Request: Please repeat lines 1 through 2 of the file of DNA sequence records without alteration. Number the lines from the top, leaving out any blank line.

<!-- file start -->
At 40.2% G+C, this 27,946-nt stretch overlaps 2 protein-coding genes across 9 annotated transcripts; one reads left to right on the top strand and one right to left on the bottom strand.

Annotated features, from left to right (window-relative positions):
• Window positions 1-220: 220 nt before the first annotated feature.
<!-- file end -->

At 40.2% G+C, this 27,946-nt stretch overlaps 2 protein-coding genes across 9 annotated transcripts; one reads left to right on the top strand and one right to left on the bottom strand.

Annotated features, from left to right (window-relative positions):